# A proof on a property Legendre symbol

In order to show $$\sum_{0\leq k\leq p-1}\left(\frac{ak^2+bk+c}{p}\right)=\left(\frac{a}{p}\right)$$ with $p$ a prime number greater and equal to 3 and $gcd(b^2-4ac,p)=1$, I started to set $d=b^2-4ac$, and $x=2ak+b$, then the equation becomes $$\sum_{0\leq x\leq p-1}\left(\frac{x^2-d}{p}\right)=\left(\frac{4a^2}{p}\right).$$

Now use the property of Legendre symbol: $$\sum_{0\leq x\leq p-1}\left(\frac{x^2-d}{p}\right)=\sum_{0\leq y\leq p-1}(1+\left(\frac{y+d}{p}\right))\left(\frac{y}{p}\right)=\sum_{0\leq y\leq p-1}\left(\frac{y+d}{p}\right)\left(\frac{y}{p}\right)=-1.$$

However, for the RHS $\left(\frac{4a^2}{p}\right)$ doesn't seems to be equal -1, or is it? Did I make any mistakes in my proof?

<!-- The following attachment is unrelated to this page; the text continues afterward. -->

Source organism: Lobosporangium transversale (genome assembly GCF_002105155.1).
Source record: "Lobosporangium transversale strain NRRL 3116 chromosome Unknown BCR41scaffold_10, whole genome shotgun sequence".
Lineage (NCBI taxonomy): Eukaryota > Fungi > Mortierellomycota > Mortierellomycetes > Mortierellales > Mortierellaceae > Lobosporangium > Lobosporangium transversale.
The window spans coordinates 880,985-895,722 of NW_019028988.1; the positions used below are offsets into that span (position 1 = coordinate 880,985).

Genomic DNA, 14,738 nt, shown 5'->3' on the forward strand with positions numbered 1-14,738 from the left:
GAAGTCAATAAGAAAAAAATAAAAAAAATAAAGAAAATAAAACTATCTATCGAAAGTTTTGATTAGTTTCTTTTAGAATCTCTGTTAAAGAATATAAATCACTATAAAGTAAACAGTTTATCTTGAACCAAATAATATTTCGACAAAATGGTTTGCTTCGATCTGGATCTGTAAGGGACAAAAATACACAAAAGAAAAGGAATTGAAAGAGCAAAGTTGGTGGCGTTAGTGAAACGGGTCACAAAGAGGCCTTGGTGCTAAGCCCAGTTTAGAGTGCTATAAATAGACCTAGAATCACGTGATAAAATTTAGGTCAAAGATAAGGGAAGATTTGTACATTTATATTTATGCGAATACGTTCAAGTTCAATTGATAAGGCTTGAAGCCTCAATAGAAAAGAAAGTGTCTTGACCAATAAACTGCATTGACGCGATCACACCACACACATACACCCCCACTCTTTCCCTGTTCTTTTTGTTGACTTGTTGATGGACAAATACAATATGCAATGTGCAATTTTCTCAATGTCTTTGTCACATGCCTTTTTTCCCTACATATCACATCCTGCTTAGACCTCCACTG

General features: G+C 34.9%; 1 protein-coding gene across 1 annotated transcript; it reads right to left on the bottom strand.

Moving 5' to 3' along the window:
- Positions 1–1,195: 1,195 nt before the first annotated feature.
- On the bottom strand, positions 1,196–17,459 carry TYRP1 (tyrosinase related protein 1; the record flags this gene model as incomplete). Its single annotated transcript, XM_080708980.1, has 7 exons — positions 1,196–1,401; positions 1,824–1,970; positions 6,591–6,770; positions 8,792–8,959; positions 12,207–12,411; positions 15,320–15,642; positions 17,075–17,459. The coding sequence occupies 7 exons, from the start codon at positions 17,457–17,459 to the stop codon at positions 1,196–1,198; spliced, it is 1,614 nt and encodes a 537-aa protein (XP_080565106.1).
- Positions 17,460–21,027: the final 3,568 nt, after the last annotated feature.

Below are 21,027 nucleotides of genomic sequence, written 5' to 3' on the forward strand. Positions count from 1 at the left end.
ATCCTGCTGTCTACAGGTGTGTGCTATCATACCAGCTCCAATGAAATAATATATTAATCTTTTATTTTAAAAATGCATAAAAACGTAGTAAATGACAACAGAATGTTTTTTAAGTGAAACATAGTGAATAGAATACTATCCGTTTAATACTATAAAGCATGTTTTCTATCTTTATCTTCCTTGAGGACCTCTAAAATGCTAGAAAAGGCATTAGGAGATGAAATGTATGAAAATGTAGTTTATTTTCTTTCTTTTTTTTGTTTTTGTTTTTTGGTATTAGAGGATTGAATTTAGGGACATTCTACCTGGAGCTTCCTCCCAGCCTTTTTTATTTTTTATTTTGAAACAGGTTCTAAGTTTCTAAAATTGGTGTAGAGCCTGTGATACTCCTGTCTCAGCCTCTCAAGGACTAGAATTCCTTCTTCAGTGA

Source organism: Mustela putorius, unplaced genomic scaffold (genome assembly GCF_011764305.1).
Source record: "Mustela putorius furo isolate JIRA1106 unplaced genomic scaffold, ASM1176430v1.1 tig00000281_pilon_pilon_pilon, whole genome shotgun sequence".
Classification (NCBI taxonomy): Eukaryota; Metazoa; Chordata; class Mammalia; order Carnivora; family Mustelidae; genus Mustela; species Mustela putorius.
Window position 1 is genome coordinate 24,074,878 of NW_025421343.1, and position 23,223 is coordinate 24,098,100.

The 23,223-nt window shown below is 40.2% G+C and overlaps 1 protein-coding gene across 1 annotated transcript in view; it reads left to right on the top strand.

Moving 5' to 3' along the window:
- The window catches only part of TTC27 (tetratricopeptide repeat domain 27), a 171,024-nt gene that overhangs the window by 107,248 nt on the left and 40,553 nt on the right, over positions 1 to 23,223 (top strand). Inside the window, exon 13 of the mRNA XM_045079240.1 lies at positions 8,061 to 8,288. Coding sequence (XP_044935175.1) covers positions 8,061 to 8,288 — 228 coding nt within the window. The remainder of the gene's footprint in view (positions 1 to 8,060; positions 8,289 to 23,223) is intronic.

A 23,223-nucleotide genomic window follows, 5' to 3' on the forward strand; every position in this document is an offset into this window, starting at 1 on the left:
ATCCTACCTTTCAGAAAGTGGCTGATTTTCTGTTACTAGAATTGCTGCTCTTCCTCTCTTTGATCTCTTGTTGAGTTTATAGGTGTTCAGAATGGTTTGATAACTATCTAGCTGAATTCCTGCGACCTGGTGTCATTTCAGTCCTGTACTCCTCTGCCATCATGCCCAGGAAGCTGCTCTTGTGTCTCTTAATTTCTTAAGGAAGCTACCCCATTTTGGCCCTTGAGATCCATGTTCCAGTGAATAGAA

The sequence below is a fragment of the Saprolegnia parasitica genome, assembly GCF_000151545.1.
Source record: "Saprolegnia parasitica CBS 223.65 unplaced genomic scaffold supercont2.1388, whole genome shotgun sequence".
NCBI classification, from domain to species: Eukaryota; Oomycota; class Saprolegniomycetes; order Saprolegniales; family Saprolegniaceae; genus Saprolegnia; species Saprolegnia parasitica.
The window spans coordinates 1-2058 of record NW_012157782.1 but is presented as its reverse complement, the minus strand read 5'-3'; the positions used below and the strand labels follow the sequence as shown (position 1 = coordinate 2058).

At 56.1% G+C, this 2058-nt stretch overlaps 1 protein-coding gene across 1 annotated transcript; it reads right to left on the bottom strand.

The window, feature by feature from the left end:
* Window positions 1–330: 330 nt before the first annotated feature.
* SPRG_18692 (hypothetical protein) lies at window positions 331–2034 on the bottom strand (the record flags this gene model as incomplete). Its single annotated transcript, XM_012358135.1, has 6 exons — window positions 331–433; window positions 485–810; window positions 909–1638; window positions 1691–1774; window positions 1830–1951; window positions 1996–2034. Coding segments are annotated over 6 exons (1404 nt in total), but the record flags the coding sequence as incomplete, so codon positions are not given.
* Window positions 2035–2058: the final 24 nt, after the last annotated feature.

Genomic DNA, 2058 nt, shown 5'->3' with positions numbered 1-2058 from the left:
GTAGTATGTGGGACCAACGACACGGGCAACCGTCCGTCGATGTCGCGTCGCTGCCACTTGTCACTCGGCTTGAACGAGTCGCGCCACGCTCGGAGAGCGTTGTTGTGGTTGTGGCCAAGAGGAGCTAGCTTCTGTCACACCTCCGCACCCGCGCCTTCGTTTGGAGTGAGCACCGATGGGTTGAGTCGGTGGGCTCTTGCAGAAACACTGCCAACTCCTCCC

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Am I missing something obvious? Why did you change the right hand side of the equation after your substitution? – Arturo Magidin Nov 1 '11 at 4:37
because I times both sides $\left(\frac{4a}{p}\right)$ in order to transform $(ak^2+bk+c)$ into $x^2-d$ – Rob Nov 1 '11 at 4:42

The thing you are trying to show, with $a=1$, $b=0$, $c=2$, $p=3$, gives $-1$ on the left but 1 on the right, so you are trying to prove a falsehood.